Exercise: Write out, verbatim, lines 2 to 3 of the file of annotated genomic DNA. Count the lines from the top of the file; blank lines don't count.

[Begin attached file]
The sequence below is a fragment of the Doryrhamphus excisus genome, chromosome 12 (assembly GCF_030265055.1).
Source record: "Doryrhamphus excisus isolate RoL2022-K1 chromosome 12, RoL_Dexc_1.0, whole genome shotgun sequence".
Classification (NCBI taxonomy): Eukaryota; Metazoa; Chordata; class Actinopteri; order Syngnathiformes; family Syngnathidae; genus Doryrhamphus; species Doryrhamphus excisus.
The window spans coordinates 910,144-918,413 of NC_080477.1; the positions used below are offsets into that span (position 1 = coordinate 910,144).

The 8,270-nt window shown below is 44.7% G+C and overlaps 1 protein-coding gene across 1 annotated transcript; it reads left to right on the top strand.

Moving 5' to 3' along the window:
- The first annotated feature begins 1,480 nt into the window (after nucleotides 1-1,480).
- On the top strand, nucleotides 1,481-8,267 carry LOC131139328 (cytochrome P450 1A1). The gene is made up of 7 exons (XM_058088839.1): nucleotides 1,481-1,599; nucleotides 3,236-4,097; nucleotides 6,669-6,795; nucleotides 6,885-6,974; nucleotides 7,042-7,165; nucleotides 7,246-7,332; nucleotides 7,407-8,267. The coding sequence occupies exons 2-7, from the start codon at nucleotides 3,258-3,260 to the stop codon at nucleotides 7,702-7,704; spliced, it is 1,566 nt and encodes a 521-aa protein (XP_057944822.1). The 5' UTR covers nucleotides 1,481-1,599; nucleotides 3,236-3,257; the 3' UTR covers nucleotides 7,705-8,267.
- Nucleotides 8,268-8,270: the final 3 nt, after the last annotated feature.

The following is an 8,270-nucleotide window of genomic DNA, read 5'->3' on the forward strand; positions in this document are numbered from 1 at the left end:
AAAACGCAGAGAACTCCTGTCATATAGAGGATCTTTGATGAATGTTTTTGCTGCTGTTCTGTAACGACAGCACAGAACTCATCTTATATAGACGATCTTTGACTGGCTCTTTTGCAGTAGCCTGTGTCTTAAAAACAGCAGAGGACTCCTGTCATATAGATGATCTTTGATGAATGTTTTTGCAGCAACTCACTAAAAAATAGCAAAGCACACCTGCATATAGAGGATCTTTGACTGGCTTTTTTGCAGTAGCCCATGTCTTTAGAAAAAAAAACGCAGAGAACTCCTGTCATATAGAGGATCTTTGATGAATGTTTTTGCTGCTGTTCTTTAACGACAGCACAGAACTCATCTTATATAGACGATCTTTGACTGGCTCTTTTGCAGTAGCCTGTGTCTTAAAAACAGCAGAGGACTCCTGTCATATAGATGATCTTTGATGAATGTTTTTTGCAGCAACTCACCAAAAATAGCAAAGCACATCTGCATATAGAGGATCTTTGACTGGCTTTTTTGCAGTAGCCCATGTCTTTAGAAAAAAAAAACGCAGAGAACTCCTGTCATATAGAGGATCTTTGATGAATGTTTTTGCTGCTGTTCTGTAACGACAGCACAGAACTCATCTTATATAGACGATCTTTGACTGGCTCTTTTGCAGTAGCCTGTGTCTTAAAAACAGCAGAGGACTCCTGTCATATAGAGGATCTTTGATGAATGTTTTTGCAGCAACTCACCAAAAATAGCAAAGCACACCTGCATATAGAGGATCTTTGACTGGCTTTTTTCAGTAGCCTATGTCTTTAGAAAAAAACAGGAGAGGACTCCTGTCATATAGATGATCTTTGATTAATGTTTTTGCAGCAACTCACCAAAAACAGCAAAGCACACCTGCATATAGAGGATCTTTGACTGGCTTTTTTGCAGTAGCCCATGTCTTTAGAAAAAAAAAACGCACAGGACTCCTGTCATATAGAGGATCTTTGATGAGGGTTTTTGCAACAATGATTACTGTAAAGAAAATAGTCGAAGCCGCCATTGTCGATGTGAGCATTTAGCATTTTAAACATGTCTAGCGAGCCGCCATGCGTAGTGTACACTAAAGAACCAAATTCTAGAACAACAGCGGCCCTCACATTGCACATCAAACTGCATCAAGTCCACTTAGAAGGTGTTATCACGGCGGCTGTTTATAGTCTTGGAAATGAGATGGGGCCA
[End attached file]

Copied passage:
Source record: "Doryrhamphus excisus isolate RoL2022-K1 chromosome 12, RoL_Dexc_1.0, whole genome shotgun sequence".
Classification (NCBI taxonomy): Eukaryota; Metazoa; Chordata; class Actinopteri; order Syngnathiformes; family Syngnathidae; genus Doryrhamphus; species Doryrhamphus excisus.